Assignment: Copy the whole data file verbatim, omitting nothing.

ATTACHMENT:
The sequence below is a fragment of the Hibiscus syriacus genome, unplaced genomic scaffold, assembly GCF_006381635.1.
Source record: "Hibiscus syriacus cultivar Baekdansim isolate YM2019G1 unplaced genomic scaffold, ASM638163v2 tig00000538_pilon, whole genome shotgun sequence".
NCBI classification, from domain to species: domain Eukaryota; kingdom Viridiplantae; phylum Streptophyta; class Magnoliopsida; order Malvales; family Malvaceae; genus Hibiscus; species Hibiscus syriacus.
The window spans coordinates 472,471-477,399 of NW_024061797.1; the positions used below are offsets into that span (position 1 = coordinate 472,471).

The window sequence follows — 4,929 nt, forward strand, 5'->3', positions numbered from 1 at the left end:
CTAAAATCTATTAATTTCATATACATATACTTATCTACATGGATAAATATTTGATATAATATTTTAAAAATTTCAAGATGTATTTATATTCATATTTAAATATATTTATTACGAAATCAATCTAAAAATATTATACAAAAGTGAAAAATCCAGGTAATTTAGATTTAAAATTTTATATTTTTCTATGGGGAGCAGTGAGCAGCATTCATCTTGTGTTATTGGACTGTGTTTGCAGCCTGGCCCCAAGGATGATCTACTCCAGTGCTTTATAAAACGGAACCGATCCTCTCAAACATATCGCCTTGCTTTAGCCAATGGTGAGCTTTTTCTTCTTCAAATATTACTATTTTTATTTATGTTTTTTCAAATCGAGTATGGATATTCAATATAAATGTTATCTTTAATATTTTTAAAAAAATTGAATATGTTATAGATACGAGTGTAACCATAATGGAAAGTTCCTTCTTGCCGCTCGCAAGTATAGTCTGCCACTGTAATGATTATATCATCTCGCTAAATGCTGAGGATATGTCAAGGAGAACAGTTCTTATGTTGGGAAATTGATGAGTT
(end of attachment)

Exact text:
The sequence below is a fragment of the Hibiscus syriacus genome, unplaced genomic scaffold, assembly GCF_006381635.1.
Source record: "Hibiscus syriacus cultivar Baekdansim isolate YM2019G1 unplaced genomic scaffold, ASM638163v2 tig00000538_pilon, whole genome shotgun sequence".
NCBI classification, from domain to species: domain Eukaryota; kingdom Viridiplantae; phylum Streptophyta; class Magnoliopsida; order Malvales; family Malvaceae; genus Hibiscus; species Hibiscus syriacus.
The window spans coordinates 472,471-477,399 of NW_024061797.1; the positions used below are offsets into that span (position 1 = coordinate 472,471).

The window sequence follows — 4,929 nt, forward strand, 5'->3', positions numbered from 1 at the left end:
CTAAAATCTATTAATTTCATATACATATACTTATCTACATGGATAAATATTTGATATAATATTTTAAAAATTTCAAGATGTATTTATATTCATATTTAAATATATTTATTACGAAATCAATCTAAAAATATTATACAAAAGTGAAAAATCCAGGTAATTTAGATTTAAAATTTTATATTTTTCTATGGGGAGCAGTGAGCAGCATTCATCTTGTGTTATTGGACTGTGTTTGCAGCCTGGCCCCAAGGATGATCTACTCCAGTGCTTTATAAAACGGAACCGATCCTCTCAAACATATCGCCTTGCTTTAGCCAATGGTGAGCTTTTTCTTCTTCAAATATTACTATTTTTATTTATGTTTTTTCAAATCGAGTATGGATATTCAATATAAATGTTATCTTTAATATTTTTAAAAAAATTGAATATGTTATAGATACGAGTGTAACCATAATGGAAAGTTCCTTCTTGCCGCTCGCAAGTATAGTCTGCCACTGTAATGATTATATCATCTCGCTAAATGCTGAGGATATGTCAAGGAGAACAGTTCTTATGTTGGGAAATTGATGAGTT